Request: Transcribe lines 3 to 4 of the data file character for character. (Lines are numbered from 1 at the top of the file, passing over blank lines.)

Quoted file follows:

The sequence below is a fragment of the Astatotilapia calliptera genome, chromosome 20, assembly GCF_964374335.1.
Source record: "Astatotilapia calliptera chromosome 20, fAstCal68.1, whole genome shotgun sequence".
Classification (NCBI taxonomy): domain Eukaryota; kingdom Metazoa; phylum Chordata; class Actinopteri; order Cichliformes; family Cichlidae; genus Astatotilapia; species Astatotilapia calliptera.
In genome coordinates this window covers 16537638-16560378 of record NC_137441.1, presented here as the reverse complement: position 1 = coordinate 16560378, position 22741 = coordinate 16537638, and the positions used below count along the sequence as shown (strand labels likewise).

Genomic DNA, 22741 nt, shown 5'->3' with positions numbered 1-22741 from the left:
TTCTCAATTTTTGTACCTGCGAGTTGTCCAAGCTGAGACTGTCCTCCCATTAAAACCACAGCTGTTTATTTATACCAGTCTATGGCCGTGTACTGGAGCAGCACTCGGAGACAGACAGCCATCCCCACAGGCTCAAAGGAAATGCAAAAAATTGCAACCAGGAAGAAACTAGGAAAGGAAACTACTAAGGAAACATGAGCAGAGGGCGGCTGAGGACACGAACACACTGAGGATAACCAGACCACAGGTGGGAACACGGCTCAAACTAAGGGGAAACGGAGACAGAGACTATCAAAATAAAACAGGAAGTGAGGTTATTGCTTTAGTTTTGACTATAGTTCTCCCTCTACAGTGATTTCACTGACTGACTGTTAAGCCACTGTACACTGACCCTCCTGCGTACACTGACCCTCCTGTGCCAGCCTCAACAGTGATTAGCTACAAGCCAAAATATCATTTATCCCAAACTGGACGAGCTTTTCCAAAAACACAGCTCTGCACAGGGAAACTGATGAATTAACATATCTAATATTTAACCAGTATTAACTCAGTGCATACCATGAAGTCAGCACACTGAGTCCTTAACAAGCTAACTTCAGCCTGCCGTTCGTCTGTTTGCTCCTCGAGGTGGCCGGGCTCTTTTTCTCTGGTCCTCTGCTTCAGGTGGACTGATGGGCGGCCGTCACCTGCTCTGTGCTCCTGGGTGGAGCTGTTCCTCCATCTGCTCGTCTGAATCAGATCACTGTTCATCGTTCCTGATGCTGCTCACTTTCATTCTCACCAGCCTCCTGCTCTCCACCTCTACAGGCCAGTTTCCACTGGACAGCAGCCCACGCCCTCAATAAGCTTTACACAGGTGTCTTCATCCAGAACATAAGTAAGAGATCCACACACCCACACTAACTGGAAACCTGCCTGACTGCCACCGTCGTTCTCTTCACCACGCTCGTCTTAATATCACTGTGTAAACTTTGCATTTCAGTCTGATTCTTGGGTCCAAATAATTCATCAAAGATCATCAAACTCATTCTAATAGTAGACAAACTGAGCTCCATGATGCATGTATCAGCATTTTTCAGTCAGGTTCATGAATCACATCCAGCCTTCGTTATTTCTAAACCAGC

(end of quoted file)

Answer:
Classification (NCBI taxonomy): domain Eukaryota; kingdom Metazoa; phylum Chordata; class Actinopteri; order Cichliformes; family Cichlidae; genus Astatotilapia; species Astatotilapia calliptera.
In genome coordinates this window covers 16537638-16560378 of record NC_137441.1, presented here as the reverse complement: position 1 = coordinate 16560378, position 22741 = coordinate 16537638, and the positions used below count along the sequence as shown (strand labels likewise).